As Memorial Day approaches, I'm reminded of a disturbing trend I've noticed over the past several years. I've been serving in the U.S. Army and the Georgia Army National Guard for more than 17 years now, and the amount of support we receive from the community is very much appreciated.
Have you ever been in a department store or grocery store and felt like you were among a bunch of wild animals? I despise parents who are controlled by their children. Who is in control? Obviously, not the adults.
For the last several years, the Lake Lanier Association and several advocates, have drafted plans of action to address issues regarding the lake's delicate balance, of its water quality and the constantly fluctuating levels, not to mention all the downstream demands made on this pristine North Georgia jewel.
State Sen. Steve Gooch has emphasized the need for more work on Second Amendment rights for Georgia citizens. He correctly states that, in 2008, the U.S. Supreme Court affirmed the individuals right to keep and bear arms. If you wanted guns to be outlawed except for militia use or some version of that scenario, then your argument is lost.
The Hall County Family Connection Network is a collaboration of agencies and organizations that serve families and children in Hall County. In this capacity, we write to express our concern about the future of the public transportation system in Gainesville and Hall County.
It seems we are continually confronting a threat or threats: radical Islam, economic meltdown, Obama scare, war, etc. However, one of my greatest concerns is the lack of honesty in our leaders. Their response, unfortunately, is always an effort to mislead and cover up. If I recall correctly, this administration promised to be the most transparent in our history. It appears to me we have a trust deficit much larger than our fiscal one.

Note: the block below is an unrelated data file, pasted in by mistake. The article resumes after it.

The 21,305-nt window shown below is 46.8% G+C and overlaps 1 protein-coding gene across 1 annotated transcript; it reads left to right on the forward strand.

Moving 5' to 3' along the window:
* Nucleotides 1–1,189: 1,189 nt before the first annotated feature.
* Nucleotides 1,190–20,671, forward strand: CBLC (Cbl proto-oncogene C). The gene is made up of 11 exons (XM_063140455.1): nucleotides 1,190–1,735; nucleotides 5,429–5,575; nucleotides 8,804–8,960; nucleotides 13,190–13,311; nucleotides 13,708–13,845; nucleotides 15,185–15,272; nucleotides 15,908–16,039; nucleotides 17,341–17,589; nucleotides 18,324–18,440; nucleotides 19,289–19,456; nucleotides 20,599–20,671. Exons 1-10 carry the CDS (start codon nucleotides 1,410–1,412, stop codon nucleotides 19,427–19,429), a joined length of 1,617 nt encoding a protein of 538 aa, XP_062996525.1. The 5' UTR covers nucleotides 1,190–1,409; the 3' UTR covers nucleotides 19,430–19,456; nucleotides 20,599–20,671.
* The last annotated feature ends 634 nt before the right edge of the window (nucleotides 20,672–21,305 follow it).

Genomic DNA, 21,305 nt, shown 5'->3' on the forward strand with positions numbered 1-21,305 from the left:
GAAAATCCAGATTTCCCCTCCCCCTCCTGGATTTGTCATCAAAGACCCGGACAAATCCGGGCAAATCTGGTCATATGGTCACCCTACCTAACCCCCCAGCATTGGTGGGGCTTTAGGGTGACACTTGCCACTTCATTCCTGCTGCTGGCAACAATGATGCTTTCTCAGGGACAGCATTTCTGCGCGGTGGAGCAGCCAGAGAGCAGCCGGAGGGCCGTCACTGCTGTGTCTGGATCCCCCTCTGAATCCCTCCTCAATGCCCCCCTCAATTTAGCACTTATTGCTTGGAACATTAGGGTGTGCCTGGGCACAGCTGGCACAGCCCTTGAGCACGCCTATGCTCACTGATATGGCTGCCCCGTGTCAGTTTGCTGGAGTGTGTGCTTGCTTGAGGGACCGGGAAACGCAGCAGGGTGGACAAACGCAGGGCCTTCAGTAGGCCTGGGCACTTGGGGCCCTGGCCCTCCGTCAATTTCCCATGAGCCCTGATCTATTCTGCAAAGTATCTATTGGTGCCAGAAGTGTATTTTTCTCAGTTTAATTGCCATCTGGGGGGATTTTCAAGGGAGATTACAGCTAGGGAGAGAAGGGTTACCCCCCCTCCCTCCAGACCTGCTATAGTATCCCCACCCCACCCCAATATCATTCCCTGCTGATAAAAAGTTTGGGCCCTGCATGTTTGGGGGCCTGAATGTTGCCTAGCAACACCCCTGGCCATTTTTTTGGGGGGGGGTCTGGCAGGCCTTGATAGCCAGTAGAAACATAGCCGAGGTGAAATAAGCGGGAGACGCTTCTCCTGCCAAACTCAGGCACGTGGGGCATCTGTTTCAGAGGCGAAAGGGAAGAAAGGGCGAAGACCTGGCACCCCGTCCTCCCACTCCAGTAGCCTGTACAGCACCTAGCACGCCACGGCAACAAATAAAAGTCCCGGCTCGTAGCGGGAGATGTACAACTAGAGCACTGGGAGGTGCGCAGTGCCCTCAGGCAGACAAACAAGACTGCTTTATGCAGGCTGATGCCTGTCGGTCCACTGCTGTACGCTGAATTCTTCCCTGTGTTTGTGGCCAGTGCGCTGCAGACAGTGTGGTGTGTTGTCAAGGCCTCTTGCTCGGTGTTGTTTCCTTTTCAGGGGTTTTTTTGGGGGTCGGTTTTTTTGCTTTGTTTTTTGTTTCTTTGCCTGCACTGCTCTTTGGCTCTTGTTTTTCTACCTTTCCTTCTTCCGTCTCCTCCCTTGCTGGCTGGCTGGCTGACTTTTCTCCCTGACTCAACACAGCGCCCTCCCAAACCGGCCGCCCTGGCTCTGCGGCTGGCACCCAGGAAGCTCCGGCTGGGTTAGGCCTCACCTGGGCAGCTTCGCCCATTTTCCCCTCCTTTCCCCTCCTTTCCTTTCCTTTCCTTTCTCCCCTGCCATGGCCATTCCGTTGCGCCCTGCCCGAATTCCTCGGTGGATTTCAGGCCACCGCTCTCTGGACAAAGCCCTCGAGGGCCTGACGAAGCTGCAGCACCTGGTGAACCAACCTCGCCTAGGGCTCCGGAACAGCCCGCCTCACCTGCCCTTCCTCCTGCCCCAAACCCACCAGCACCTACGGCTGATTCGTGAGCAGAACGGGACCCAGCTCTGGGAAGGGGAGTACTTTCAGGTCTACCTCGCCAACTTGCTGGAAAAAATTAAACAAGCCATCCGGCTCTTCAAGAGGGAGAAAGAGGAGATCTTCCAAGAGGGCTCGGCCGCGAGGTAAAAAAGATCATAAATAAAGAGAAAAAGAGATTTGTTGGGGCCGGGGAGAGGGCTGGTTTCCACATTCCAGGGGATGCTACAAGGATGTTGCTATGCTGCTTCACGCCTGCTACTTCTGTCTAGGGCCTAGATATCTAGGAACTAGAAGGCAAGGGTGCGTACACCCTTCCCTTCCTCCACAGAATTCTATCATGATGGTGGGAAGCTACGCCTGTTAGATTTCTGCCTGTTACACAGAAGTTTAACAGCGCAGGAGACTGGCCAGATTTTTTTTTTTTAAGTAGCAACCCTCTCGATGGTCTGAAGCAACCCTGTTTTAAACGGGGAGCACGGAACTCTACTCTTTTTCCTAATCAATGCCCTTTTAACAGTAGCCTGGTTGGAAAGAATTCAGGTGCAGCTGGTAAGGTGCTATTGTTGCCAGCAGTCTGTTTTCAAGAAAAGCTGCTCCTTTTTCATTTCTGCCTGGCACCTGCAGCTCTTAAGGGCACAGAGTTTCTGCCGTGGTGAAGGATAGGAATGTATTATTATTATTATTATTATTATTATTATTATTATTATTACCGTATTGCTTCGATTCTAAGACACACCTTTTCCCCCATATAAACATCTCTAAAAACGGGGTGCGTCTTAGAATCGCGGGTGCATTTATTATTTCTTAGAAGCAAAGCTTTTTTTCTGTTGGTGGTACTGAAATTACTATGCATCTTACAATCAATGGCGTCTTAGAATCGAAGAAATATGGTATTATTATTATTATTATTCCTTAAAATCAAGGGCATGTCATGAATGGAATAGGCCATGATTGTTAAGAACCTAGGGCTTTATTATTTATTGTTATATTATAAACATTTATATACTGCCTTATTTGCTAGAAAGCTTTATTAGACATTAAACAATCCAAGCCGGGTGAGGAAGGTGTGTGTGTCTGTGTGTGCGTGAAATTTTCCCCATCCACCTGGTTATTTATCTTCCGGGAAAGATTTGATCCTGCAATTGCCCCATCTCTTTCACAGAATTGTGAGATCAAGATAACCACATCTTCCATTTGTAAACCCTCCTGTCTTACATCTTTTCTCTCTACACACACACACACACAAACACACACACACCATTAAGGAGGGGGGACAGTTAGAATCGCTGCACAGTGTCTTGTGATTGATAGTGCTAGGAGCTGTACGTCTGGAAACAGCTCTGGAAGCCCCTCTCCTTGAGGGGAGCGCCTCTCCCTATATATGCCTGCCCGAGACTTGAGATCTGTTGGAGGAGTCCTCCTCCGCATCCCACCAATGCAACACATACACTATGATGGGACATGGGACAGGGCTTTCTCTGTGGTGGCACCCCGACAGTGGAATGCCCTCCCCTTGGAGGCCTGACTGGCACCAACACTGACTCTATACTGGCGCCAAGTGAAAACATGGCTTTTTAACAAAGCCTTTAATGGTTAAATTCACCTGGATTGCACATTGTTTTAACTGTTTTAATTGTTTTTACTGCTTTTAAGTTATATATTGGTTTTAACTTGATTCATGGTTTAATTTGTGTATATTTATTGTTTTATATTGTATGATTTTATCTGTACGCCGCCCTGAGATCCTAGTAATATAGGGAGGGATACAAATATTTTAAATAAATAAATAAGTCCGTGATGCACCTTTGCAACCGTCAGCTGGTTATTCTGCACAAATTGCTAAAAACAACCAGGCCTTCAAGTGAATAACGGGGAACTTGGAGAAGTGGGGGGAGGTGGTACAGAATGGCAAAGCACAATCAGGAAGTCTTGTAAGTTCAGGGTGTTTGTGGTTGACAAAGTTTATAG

As you can imagine with a business that employs more than 100 people on Green Street, and one that has operated successfully on the street since 1967, we oppose the banning of left turns on Green Street as the only solution to Gainesville's traffic problem. It is a easy, knee-jerk public action but will only marginally affective in reducing the affect of traffic through our city.
It appears that Jim Scharnagel still doesn't understand the history of this country or what our Constitution and Bill of Rights are all about. In his recent letter, he left out possibly the most important reason for maintaining an armed citizenry, namely protection from an oppressive government.
Your article on the Teacher Keys evaluation system was accurate, but failed to discuss the critical issue; that is, is it possible to evaluate teaching using any evaluation tool regardless of its sophistication or intricacy? There are at least a few loud voices in the field of education, mine included, which reject the fundamental concept of teacher evaluation through an objective measurement device.
Our son's elementary school, Wauka Mountain Multiple Intelligences Academy, is honoring its teachers this week as part of Teacher Appreciation Week. Since this is his last year at the school, we began to reflect on all the wonderful teachers that have been a part of our lives these last six years.
Saturday night, our power went out because a tree fell on a power line near our house. This happened shortly after 11 p.m. All night, we heard Jackson Electric workers cutting the tree and working in the pouring rain. At 6 a.m., our electricity came back on.